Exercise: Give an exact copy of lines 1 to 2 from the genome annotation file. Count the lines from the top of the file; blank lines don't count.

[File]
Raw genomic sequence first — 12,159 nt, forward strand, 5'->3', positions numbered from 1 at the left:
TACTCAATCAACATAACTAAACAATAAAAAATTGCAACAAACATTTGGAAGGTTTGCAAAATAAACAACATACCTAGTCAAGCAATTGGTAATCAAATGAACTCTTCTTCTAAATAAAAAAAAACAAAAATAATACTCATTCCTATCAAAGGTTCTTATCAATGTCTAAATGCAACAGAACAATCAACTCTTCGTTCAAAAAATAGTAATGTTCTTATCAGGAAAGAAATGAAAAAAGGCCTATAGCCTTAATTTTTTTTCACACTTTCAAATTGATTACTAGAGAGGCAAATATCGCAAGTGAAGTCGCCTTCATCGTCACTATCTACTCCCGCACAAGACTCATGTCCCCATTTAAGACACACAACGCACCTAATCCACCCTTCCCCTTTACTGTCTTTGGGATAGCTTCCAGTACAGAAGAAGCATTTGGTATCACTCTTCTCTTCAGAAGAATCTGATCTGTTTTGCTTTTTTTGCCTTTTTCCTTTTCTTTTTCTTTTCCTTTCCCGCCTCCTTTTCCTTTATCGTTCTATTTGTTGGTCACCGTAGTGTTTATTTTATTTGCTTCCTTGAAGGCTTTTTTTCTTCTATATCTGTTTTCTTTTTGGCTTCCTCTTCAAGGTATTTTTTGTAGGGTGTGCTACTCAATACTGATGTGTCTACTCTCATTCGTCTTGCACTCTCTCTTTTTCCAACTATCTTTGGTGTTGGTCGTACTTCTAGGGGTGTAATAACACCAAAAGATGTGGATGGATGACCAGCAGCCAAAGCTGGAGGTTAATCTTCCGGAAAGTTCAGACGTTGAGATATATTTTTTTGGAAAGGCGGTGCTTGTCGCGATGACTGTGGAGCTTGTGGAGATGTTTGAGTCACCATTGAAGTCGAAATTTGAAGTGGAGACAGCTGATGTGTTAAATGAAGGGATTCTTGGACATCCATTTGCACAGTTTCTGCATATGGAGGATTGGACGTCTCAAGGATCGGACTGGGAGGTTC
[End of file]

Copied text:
Raw genomic sequence first — 12,159 nt, forward strand, 5'->3', positions numbered from 1 at the left:
TACTCAATCAACATAACTAAACAATAAAAAATTGCAACAAACATTTGGAAGGTTTGCAAAATAAACAACATACCTAGTCAAGCAATTGGTAATCAAATGAACTCTTCTTCTAAATAAAAAAAAACAAAAATAATACTCATTCCTATCAAAGGTTCTTATCAATGTCTAAATGCAACAGAACAATCAACTCTTCGTTCAAAAAATAGTAATGTTCTTATCAGGAAAGAAATGAAAAAAGGCCTATAGCCTTAATTTTTTTTCACACTTTCAAATTGATTACTAGAGAGGCAAATATCGCAAGTGAAGTCGCCTTCATCGTCACTATCTACTCCCGCACAAGACTCATGTCCCCATTTAAGACACACAACGCACCTAATCCACCCTTCCCCTTTACTGTCTTTGGGATAGCTTCCAGTACAGAAGAAGCATTTGGTATCACTCTTCTCTTCAGAAGAATCTGATCTGTTTTGCTTTTTTTGCCTTTTTCCTTTTCTTTTTCTTTTCCTTTCCCGCCTCCTTTTCCTTTATCGTTCTATTTGTTGGTCACCGTAGTGTTTATTTTATTTGCTTCCTTGAAGGCTTTTTTTCTTCTATATCTGTTTTCTTTTTGGCTTCCTCTTCAAGGTATTTTTTGTAGGGTGTGCTACTCAATACTGATGTGTCTACTCTCATTCGTCTTGCACTCTCTCTTTTTCCAACTATCTTTGGTGTTGGTCGTACTTCTAGGGGTGTAATAACACCAAAAGATGTGGATGGATGACCAGCAGCCAAAGCTGGAGGTTAATCTTCCGGAAAGTTCAGACGTTGAGATATATTTTTTTGGAAAGGCGGTGCTTGTCGCGATGACTGTGGAGCTTGTGGAGATGTTTGAGTCACCATTGAAGTCGAAATTTGAAGTGGAGACAGCTGATGTGTTAAATGAAGGGATTCTTGGACATCCATTTGCACAGTTTCTGCATATGGAGGATTGGACGTCTCAAGGATCGGACTGGGAGGTTC